I mainly use two books for my writing exercises. One of them, as I’ve mentioned before, is Room To Write by Bonnie Goldberg, which I’ve had for years. The other is Imaginative Writing: The Elements of Craft by Janet Burroway, a textbook I kept after finishing my Intro to Creative Writing class.
As I flip through the pages, I try to pick an exercise at random & do it, just to see what spontaneity brings. However, I often find myself moving back & forth through the exercises, trying to pick one that actually appeals to me.
Create a scene from an overheard piece of dialogue. Hmm, maybe on a different day. Study a picture and write a piece on the action occurring in it. What are the motivations of the people depicted? How do they relate to one another? No, too involved. Using Hemingway’s Hills Like White Elephants as an example, write a story that focuses on what isn’t said. Whatever, screw Hemingway.
While I was scanning these exercises the other day, one caught my eye; it mentioned the short story “The Lady, Or the Tiger?”. Which reminded me of an assignment I had done back in middle school, where the teacher read us the story & asked us to write an ending. I clearly remember writing a few brief but action-packed paragraphs where the lowly suitor opens the door the princess points to & is mauled to death by the tiger that emerges. I’m sure I used my most gore-tastic language to describe the scene. But, my immature sense of “poetic justice” wasn’t satiated. I had the princess kill herself as well, throwing herself off a parapet & leaving behind the briefest & most poignant of suicide notes: I loved him.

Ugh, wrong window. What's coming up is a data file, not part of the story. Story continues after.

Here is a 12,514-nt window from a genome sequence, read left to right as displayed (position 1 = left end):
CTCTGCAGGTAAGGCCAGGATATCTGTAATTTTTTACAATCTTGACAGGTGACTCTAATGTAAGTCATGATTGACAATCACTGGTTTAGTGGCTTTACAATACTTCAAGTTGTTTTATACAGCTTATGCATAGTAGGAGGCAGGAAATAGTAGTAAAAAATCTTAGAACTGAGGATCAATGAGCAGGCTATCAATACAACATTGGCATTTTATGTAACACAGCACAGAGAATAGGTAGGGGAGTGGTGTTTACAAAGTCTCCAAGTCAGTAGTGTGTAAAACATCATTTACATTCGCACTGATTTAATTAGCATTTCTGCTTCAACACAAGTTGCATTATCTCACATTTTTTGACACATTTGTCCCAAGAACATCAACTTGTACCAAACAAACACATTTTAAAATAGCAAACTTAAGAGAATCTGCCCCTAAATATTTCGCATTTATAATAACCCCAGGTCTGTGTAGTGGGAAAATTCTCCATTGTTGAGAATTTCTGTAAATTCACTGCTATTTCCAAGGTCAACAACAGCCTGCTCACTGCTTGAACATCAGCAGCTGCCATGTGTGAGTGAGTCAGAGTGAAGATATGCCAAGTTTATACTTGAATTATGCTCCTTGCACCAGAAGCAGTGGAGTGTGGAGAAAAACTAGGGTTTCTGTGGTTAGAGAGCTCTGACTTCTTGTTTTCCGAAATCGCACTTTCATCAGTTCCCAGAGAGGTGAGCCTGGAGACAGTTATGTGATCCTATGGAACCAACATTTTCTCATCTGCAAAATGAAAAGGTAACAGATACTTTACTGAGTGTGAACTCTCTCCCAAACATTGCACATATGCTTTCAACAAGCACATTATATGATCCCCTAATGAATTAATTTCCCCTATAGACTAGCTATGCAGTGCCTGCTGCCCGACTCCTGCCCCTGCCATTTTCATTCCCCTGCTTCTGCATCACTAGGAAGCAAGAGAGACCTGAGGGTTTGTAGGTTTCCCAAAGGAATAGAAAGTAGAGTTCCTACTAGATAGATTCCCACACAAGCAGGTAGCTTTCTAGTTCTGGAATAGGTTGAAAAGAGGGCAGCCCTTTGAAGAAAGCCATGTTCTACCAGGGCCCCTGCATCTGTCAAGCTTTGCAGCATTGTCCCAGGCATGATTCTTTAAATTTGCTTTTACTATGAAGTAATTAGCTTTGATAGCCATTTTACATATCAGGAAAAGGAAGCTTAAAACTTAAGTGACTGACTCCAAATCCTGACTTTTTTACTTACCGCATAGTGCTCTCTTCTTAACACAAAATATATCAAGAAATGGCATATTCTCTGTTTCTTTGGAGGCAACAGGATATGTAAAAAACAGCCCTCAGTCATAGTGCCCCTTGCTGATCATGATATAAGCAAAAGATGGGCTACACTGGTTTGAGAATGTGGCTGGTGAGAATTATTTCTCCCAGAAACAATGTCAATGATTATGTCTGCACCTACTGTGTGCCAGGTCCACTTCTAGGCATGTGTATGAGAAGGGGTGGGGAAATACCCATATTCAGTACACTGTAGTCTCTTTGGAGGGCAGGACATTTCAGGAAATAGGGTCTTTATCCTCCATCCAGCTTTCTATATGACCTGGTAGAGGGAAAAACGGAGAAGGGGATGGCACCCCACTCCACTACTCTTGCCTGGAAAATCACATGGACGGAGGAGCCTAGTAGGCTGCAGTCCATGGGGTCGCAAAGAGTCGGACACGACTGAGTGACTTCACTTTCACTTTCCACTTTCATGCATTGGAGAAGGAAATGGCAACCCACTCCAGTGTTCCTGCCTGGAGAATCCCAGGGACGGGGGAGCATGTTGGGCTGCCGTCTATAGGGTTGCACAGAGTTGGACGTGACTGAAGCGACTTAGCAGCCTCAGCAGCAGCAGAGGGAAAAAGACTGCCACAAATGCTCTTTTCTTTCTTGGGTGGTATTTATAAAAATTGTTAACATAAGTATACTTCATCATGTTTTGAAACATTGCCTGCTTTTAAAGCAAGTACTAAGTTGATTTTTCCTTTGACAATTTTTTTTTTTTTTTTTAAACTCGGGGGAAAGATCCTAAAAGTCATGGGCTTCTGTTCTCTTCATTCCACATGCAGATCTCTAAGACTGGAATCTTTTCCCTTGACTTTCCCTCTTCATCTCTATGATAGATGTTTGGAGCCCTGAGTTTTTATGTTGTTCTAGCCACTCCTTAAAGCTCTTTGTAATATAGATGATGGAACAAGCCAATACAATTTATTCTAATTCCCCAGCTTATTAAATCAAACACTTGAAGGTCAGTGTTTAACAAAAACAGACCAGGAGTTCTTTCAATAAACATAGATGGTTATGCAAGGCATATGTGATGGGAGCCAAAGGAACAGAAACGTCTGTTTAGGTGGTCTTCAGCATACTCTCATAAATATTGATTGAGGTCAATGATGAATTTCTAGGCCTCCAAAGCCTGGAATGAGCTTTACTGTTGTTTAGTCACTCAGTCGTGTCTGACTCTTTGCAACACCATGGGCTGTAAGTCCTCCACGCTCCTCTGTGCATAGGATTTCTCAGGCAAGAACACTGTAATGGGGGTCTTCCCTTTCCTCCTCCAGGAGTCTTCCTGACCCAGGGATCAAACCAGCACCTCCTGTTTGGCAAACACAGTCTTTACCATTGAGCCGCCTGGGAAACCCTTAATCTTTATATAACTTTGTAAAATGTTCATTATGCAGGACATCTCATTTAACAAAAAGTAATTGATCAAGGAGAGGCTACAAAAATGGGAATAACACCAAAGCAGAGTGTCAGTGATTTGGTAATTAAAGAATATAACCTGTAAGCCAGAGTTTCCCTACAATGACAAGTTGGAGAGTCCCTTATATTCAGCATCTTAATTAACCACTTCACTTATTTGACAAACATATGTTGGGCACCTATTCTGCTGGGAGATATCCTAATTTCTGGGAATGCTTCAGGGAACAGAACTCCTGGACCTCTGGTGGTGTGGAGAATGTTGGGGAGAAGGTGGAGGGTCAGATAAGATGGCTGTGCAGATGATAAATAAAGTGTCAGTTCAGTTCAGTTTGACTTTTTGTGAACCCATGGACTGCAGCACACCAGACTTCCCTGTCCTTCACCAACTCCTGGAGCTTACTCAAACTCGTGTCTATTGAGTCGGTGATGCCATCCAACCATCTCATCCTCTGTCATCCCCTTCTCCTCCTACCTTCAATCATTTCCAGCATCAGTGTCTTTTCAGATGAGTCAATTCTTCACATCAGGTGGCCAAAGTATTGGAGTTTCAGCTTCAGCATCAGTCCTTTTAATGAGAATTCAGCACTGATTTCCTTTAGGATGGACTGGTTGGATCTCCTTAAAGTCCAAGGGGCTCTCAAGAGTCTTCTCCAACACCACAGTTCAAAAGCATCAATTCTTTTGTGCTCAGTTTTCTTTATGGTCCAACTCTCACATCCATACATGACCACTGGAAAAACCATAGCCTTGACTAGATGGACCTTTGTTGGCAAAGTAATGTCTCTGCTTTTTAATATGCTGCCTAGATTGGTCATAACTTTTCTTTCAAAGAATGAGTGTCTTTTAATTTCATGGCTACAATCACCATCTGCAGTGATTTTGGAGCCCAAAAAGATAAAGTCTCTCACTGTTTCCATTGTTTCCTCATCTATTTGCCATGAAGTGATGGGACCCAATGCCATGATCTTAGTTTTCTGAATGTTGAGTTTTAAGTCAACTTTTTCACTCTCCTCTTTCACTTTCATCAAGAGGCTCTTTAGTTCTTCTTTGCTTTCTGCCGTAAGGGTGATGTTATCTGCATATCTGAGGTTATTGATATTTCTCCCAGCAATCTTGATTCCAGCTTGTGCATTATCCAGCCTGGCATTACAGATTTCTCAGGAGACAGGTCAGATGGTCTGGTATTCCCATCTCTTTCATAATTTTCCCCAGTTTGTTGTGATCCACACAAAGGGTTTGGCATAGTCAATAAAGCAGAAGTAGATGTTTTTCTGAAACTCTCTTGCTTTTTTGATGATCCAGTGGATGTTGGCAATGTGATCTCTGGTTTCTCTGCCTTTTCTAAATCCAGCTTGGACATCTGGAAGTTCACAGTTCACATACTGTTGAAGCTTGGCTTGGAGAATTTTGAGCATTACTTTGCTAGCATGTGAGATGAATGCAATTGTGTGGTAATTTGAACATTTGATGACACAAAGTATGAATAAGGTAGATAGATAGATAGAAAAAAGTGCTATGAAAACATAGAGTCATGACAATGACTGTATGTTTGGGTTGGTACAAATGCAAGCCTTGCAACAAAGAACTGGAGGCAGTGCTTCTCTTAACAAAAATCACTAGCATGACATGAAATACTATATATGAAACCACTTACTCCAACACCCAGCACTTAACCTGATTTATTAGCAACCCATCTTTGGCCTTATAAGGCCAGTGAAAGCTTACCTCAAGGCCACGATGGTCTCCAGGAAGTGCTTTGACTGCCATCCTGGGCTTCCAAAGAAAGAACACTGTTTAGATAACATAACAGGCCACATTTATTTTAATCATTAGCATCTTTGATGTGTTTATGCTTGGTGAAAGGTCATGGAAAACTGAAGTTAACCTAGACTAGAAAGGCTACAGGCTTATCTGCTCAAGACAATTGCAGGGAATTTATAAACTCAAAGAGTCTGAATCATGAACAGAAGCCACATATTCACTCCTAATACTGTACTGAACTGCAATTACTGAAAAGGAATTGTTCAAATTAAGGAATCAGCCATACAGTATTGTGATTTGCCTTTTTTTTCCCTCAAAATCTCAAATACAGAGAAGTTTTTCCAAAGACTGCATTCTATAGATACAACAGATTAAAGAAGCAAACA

I laughed as I remembered all of this & started to wonder how I had decided on such a melodramatic ending. I figured it must have been because of the little I knew, at the time, of love, impulse, action & consequence. I mean, what were my references then? Myths, fairy tales, fantasy novels, Romeo & Juliet (they never felt this way I bet): all works whose profundity I had misunderstood in various ways.
It wasn’t until I actually went back & reread the story that I realized just how much the author guides the reader to such a response. His language is rendered in the high, faux-flowery tone of fairy tales. His very descriptions of “exuberant and barbaric fancy”, “an ardor that had enough of barbarism in it to make it exceedingly warm and strong”, and “the devious mazes of passion” leave you little room to imagine anything than some violently passionate ending. At the very least, the author insists that the ending must end either way, involving the lady or the tiger. & the rebellious streak in me asks who’s to say it must?
Either way, the point of the story lies in its ability to continue beyond the words that are written & challenges us not only to imagine how, but to see if there is some bit of trickery in what is presented. Despite the traps our author has set for us readers, he has also committed his story to the world & to the contentious people in it, who will change, bend & reinterpret the rules at their will in order to gain the ending they want. Which leads us to this week’s scrap.